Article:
• One 2008 study21 found that just four extra servings (equating to about 10 spears) of broccoli per week could protect men from prostate cancer, largely because of the anti-cancer activity of this compound.

Watercress Sprouts—Another 'Superfood' to Add to Your Daily Diet

Although broccoli sprouts contain the highest amounts of isothiocyanates, other cruciferous vegetables also contain this anti-cancer compound, including watercress. This often-overlooked, leafy green is a close cousin to mustard greens, cabbage, and arugula.

When phytochemicals like sulforaphane are excluded from the equation, watercress may actually be the most nutrient-dense vegetable out there—scoring higher on nutrient density scores than both broccoli and sunflower sprouts.

Based on 17 nutrients, including potassium, fiber, protein, calcium, iron, thiamin, riboflavin, niacin, folate, zinc, and vitamins A, B6, B12, C, D, E, and K, watercress scored a perfect 100 in a recent study titled, "Defining Powerhouse Fruits and Vegetables: A Nutrient Density Approach."22, 23

Vitamins A, C, and K, and phytonutrients like isothiocyanates and gluconasturtiin in watercress strengthen your bone, limit neuronal damage, fight infection, help maintain healthy connective tissue, and prevent iron deficiency.

Previous studies have also found that a compound called phenylethyl isothiocyanate (PEITC) in watercress may suppress breast cancer cell development and prevent DNA damage in cells—just like broccoli sprouts.

One of the best culinary aspects of watercress is its versatility. It can be used as a salad green in salad or vegetable juice, or you can steam and eat it as a vegetable. You can also add it to soups or on top of sandwiches for a subtle, peppery flavor.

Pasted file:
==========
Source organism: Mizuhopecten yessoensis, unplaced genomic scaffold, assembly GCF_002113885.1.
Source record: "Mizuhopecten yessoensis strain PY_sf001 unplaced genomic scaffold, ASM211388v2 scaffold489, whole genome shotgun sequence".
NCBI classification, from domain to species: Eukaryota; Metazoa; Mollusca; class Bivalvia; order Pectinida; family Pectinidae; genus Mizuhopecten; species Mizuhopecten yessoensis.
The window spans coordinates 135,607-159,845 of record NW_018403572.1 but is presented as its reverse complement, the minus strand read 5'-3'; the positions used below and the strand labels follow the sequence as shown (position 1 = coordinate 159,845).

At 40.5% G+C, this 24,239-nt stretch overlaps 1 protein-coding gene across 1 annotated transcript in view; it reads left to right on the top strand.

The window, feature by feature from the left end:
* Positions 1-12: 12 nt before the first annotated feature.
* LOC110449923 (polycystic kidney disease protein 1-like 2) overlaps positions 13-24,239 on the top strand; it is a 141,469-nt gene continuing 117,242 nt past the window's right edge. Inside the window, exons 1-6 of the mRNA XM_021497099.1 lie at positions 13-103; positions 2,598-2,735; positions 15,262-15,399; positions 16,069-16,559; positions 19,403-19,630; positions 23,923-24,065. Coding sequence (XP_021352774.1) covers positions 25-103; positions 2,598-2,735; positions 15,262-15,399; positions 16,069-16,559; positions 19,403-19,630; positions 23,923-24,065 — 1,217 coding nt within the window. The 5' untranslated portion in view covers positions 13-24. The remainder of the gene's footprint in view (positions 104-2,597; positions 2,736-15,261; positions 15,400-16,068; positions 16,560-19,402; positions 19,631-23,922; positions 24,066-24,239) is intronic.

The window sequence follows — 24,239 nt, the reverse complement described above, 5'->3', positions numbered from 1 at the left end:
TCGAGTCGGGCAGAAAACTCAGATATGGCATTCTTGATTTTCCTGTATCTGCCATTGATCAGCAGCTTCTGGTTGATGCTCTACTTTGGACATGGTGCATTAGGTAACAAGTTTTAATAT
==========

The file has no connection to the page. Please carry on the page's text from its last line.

Growing Your Own Sprouts Is Easy and Inexpensive

Sprouts are far less expensive (90 percent or greater) if made at home rather than purchased, so I strongly recommend growing your own sprouts. It's easy and can radically improve your overall nutrition. Just consider this: sprouts can contain up to 30 times the nutrients of organic vegetables! They also allow your body to extract more of the vitamins, minerals, amino acids, and essential fats from the rest of your diet.

Add to that the boon of requiring very little space, and the ability to grow them indoors, year-round. I'm working on a comprehensive guide to sprout-growing, but in the meantime, you can find instructions on

I started out growing sprouts in Ball jars about 15 years ago, but I've found that growing them in potting soil is a far better option. With Ball jars, you need to rinse them several times a day to prevent mold growth and it is a hassle to have them draining in the sink, taking up space. Trays also take up less space. When grown in soil, you can harvest your sprouts in about a week. I strongly recommend using organic seeds, and a pound of seeds will probably make over 10 pounds of sprouts.